Most of us struggle with chitchat — it doesn’t matter whether English is your first language or not, English speaking practice can help. And during this time of year, with its abundance of Christmas parties, family gatherings, and New Years Eve celebrations, ’tis the season for small talk. Whether you like it or not, whether you struggle with it because of an accent or for other reasons entirely, figuring out how to engage in small talk can actually benefit you.
In a study published in the Journal of Experimental Psychology in 2014, commuters at a Chicago-area railway station who engaged in conversations with strangers reported “significantly more positive” and “no less productive” commutes than those who rode in solitude. Another study in 2014 showed daily interactions with acquaintances, like your bus driver, contribute to well-being. These findings are consistent with a 2013 study in Scientific American that linked more small talk to a brighter mood.
With so many benefits, it's essential for us to get more comfortable with chitchat. With this in mind, we've put together some of Change Your Accent's favourite English speaking practice tips for small talk:
- Consider distance - If you’re less than 10 feet away from someone, acknowledge them with a smile or nod. If you’re less than 5 feet away from someone, this may be a good time for small talk. Start with a simple greeting and introduction.
- Evaluate your partner and situation - Is your small talk with a stranger or someone familiar? Is your conversion in the office or at a party? Your partner and situation will guide you in determining what to talk about.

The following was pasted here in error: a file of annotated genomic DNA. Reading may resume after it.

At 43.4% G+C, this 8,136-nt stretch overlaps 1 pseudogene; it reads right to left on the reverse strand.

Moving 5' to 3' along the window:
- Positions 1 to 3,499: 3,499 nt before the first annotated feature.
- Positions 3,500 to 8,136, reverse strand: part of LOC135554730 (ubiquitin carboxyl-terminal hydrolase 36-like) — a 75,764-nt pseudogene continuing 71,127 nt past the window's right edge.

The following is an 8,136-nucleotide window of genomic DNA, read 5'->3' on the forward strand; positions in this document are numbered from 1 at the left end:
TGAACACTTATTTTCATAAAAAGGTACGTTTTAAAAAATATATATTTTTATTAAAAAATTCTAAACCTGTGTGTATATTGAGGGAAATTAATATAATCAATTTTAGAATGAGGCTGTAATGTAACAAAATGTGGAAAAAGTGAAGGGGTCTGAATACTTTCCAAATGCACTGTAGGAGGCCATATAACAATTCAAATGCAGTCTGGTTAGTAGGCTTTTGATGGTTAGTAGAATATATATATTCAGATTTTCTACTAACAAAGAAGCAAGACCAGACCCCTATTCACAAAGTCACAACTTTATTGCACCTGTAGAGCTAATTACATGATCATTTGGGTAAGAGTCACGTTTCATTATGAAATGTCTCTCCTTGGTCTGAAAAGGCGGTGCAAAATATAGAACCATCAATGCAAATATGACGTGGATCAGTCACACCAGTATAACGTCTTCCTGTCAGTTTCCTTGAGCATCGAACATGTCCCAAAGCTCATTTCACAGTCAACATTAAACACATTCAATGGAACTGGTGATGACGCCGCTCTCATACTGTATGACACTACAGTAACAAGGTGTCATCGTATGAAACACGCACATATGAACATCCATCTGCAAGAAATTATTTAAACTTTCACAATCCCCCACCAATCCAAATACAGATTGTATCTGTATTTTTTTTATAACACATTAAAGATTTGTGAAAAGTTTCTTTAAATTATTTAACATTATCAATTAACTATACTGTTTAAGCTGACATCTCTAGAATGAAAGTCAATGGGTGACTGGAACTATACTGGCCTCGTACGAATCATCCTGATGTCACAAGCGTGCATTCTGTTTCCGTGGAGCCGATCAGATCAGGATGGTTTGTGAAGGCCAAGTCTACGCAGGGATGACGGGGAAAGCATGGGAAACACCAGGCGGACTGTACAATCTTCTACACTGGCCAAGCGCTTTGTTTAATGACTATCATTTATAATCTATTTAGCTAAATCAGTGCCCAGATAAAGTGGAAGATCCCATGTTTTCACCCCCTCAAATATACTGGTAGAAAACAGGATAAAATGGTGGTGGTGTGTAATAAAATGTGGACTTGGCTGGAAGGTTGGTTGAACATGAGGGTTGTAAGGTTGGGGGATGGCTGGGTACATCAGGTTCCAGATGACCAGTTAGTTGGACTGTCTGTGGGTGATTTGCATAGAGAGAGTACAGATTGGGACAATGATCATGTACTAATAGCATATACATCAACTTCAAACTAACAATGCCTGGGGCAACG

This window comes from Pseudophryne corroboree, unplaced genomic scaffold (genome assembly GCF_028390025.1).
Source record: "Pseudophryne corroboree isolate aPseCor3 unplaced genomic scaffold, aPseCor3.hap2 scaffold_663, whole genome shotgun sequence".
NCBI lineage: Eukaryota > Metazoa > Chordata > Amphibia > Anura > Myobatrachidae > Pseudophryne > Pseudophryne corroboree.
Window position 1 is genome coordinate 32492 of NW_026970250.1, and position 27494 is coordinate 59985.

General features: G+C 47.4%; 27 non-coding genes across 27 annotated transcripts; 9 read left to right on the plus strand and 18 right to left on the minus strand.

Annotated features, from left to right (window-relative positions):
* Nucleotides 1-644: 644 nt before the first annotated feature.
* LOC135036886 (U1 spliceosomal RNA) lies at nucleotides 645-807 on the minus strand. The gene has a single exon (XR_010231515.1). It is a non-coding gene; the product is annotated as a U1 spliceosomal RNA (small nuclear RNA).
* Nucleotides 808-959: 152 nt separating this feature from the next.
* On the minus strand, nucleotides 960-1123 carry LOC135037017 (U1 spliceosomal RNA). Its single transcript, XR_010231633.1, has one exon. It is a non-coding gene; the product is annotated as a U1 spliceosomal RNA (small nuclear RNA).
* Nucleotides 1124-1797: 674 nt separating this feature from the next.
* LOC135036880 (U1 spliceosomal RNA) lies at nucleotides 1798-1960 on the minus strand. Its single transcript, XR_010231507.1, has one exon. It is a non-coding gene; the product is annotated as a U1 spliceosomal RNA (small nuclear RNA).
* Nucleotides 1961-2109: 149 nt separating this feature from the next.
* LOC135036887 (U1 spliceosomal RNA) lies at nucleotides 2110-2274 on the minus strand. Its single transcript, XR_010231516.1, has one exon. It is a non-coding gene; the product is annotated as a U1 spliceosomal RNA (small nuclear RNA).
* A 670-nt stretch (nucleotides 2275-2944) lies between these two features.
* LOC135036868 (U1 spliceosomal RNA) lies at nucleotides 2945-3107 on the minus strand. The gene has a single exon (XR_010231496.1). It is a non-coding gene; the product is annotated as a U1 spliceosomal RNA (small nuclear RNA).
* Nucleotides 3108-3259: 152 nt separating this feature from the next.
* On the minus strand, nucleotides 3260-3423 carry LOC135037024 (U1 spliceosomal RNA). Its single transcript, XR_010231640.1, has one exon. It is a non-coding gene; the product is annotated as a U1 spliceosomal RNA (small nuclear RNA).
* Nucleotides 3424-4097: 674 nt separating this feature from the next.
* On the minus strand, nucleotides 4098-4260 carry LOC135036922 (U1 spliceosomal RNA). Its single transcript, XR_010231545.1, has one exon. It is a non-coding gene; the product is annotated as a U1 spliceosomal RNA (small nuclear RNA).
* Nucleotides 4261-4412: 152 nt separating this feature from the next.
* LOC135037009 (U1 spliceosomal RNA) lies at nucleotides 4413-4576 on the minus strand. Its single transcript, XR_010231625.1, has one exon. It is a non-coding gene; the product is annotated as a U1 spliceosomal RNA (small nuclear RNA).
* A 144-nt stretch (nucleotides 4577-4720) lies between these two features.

- Find a common topic - This requires a bit of digging and you will have to explore and find common ground. Asking questions like “How do you know the host?” or “Have you been to this event before?” can help.
- Stick with the topic - Instead of going from topic to topic, find one subject and dig deeper. Remember, talking about something that matters and connects you with your partner is important. Sports, family and travel are often good topics.
- Don’t forget about curiosity, compliments, and commiserating - The three C’s go a long way. If you’re curious and use small talk to learn something new, you will likely have a great interaction. Genuine compliments can also have a big impact. And don’t forget the effects of commiserating — there’s nothing we like better than feeling the pain together (e.g., if you’re stuck in a long line-up, talk about that).
- Leave gracefully - Give a subtle cue that you’re about to end the small talk. Rather than saying “Nice talking to you” and abruptly ending the conversation, try something like “Before we have to take off…”.
And one more word of advice — we tell clients who are from other countries and working on accent reduction that they will get better with chitchat over time. Practice is the key. The same principle holds true for non-ESL speakers. And yes, research supports this too — according to 'shyness expert' Bernardo Carducci from Indiana University, small talk improves with practice and the benefits are significant. So keep at it and try to connect using chitchat during the holidays. After all, ’tis the season.